Silliness in real life, yes, but what about music? Richard Ayoade, the lovably silly computer geek in the TV series The IT Crowd, and now also a film-maker, stands awkwardly at the bar with a cup of tea, and trying to join in, explains his love of a particular film: “I like Roy Orbison's video for 'I Drove All Night' because it's so literal. It is just a man driving throughout the night. I like that silliness. To be in a video is a ridiculous thing. It's almost impossible to do it without any humour.”
A surreal silence descends on the bar, probably because the Boss doesn’t like anyone dissing Roy, but then the chatter begins again. Now, a fierce debate between another cartoonist, Ralph Steadman and that selfish gene genius and scourge of religion, Richard Dawkins. “God invented mankind because he loved silly stories,” quips Ralph. “There is no God,” replies Richard. “I was just joking about the meaning of the universe,” replies Ralph. “But 'What is the purpose of the universe?' is a silly question,” says Richard …
Before things get sillier let’s have a song, and a little dance. And with all this talk of films, popcorn anyone, courtesy of Hot Butter?
Popcorn may have been a massive hit for Hot Butter in 1972, but it was originally written by Gershon Kingsley in 1969 as one of the first great electronic pop songs, and, happily it also happens to be an absurdly silly one. The late sixties, as now, was an immensely tense period of political unrest and turbulence, but it also came hand in hand with brilliant whimsy. Just for a change, no one knew which way they were going, what with the Vietnam War failure, civil rights struggles, strikes, Watergate, and whether or not to enter the Common Market, reflected perhaps in that Monty Python favourite, the 100 yard dash for people with no sense of direction.
Another way to deal with difficult times can also be expressed in seemingly silly and random lyrics. In 1969, few did it better than that radio jingle and silly voice genius, Kenny Everett, who spent all of his spare time holed up in his shed making silly songs, as well as jingles, like this marvel:
But the strange and silly can also have a dark side, and there examples of this stretching back centuries. The ancient nursery rhyme Ring a Ring o' Roses first became popular in the 1790s, and has been variously associated with pagan rituals to Grimm fairly tales to American and adult versions, but is most commonly associated with disfiguring skin effects of the Black Death. The dark side of strange often comes with the most upbeat songs. There is something distinctly strange about Ram Jam’s Black Betty, when the origin of the lyrics of this much older song pertaining to ‘Black Betty’ being variously a musket, a bottle of whiskey, or a penitentiary transfer wagon, or whipping rope associated with slavery:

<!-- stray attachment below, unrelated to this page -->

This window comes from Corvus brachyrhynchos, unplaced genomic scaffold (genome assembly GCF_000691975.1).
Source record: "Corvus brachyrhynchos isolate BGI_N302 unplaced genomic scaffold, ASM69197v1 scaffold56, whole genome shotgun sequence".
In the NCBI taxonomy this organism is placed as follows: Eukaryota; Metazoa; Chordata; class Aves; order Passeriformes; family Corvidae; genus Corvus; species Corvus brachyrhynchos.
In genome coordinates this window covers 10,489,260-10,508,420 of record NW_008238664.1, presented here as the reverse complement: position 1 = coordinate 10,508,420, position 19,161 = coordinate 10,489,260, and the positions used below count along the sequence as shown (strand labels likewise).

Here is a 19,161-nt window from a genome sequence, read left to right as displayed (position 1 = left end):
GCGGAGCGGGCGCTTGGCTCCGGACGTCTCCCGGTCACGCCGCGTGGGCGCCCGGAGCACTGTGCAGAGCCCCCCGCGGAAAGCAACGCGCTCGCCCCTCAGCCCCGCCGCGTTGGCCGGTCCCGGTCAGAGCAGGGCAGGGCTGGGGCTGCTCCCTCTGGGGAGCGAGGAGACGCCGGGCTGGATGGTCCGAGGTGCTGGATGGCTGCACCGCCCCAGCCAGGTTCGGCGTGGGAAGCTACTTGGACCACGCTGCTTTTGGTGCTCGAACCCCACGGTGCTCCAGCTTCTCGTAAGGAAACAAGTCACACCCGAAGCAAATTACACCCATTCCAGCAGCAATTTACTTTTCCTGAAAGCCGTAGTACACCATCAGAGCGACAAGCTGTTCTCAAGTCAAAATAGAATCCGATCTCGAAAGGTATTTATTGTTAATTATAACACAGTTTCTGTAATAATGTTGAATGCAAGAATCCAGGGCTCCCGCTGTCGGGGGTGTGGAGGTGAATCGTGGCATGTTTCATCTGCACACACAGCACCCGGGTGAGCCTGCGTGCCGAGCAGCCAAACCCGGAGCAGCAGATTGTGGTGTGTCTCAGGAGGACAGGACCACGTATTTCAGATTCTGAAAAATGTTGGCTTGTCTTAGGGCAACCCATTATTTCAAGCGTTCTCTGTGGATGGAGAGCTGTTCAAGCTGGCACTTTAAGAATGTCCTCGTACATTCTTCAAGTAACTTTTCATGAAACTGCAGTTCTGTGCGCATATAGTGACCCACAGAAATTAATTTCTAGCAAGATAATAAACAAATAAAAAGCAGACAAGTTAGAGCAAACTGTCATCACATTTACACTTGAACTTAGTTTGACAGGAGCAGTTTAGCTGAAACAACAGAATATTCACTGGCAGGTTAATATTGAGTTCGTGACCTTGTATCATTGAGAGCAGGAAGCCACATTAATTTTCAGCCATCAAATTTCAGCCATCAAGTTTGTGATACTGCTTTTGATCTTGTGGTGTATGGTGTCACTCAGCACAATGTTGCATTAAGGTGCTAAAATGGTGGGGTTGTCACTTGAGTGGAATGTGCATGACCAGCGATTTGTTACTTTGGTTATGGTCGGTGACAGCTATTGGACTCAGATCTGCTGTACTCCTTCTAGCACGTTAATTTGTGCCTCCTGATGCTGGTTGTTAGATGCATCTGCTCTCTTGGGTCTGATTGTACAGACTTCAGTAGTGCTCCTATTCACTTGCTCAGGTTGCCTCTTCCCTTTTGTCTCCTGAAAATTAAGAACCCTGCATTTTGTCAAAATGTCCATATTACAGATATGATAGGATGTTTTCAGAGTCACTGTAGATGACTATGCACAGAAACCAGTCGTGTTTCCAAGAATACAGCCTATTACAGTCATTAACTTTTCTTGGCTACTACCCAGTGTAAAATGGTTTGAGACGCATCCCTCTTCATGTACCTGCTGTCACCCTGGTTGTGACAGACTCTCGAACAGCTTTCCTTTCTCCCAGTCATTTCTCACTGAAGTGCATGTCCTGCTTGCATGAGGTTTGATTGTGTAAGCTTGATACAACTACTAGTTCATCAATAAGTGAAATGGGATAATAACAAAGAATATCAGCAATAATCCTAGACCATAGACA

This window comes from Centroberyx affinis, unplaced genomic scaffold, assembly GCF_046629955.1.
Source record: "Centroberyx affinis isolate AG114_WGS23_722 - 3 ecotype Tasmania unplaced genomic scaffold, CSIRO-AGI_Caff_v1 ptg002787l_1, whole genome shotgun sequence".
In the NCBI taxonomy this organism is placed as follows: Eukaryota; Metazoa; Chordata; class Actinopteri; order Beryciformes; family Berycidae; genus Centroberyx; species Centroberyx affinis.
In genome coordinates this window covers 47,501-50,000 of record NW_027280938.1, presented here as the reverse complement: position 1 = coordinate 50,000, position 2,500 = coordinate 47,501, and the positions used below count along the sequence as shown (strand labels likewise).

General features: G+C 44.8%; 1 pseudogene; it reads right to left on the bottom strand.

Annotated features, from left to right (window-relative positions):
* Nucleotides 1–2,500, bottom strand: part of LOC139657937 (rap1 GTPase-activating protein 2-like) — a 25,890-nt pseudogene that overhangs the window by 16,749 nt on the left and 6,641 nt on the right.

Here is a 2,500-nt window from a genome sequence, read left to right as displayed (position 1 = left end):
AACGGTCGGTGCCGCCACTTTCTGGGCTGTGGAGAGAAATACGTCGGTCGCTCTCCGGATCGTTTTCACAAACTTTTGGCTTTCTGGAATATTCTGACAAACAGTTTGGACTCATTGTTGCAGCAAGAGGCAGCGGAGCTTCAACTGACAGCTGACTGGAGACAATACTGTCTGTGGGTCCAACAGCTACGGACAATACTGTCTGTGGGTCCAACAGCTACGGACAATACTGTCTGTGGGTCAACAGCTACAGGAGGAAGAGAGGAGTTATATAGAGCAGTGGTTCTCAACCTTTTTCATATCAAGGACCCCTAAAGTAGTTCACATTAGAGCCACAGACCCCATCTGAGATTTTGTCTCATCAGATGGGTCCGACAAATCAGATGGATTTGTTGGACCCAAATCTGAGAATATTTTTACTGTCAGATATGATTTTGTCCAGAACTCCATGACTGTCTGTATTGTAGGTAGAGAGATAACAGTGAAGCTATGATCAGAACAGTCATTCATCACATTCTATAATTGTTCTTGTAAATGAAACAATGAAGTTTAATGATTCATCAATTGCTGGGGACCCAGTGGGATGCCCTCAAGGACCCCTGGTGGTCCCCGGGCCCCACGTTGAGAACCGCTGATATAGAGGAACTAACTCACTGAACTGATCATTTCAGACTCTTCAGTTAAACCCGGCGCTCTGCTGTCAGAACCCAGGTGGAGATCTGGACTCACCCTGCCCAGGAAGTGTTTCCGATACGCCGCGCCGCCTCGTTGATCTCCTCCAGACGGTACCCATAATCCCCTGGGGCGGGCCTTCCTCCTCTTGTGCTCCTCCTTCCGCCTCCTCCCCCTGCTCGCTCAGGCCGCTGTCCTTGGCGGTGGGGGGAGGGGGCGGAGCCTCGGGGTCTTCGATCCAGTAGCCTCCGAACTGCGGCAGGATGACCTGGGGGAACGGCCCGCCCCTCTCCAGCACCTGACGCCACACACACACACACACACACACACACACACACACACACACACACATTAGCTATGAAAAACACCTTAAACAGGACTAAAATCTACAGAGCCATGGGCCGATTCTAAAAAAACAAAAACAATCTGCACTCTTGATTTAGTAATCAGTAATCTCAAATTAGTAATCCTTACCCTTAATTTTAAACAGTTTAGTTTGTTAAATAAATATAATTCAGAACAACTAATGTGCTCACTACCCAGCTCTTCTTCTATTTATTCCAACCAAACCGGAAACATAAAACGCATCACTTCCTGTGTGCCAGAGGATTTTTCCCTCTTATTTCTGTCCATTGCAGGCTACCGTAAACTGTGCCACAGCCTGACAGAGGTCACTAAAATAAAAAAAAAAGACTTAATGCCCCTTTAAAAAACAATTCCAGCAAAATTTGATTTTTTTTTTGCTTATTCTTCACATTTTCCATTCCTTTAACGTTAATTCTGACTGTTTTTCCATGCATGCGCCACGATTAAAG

But if you want to whip things up down a more deviant path of the silly scale, one direction is to turn to Devo:
But to end, let’s look at two true icons of stupendous silliness. I’ve already quoted Spike Milligan, Goon, manic depressive, the man who called Prince Charles a “grovelling bastard”, a genius and brilliant comedian right up until his death. Who else could have on their gravestone, the immortal words, written in Gaelic: “I told you I was ill.” It’s enough to just look at this lovely face to lighten anyone’s day:
But in a year of genius deaths, including the great Victoria Wood, let’s now enjoy a few moments from that silliest of superb comic actors, Gene Wilder who above all was a master of the pause. As he put it: “A lot of comic actors derive their main force from childish behaviour. Most great comics are doing such silly things; you'd say, 'That's what a child would do.’
So then, this week’s overseer of the silly and strange, and warden of the whimsical, is also that fabulous creator of the upside down and reversed, flatfrog. Put forward your song suggestions on this topic in comments below for last orders on Monday night, and playful playlists will be published on Wednesday. Koala! Fez! Duck! Sausage!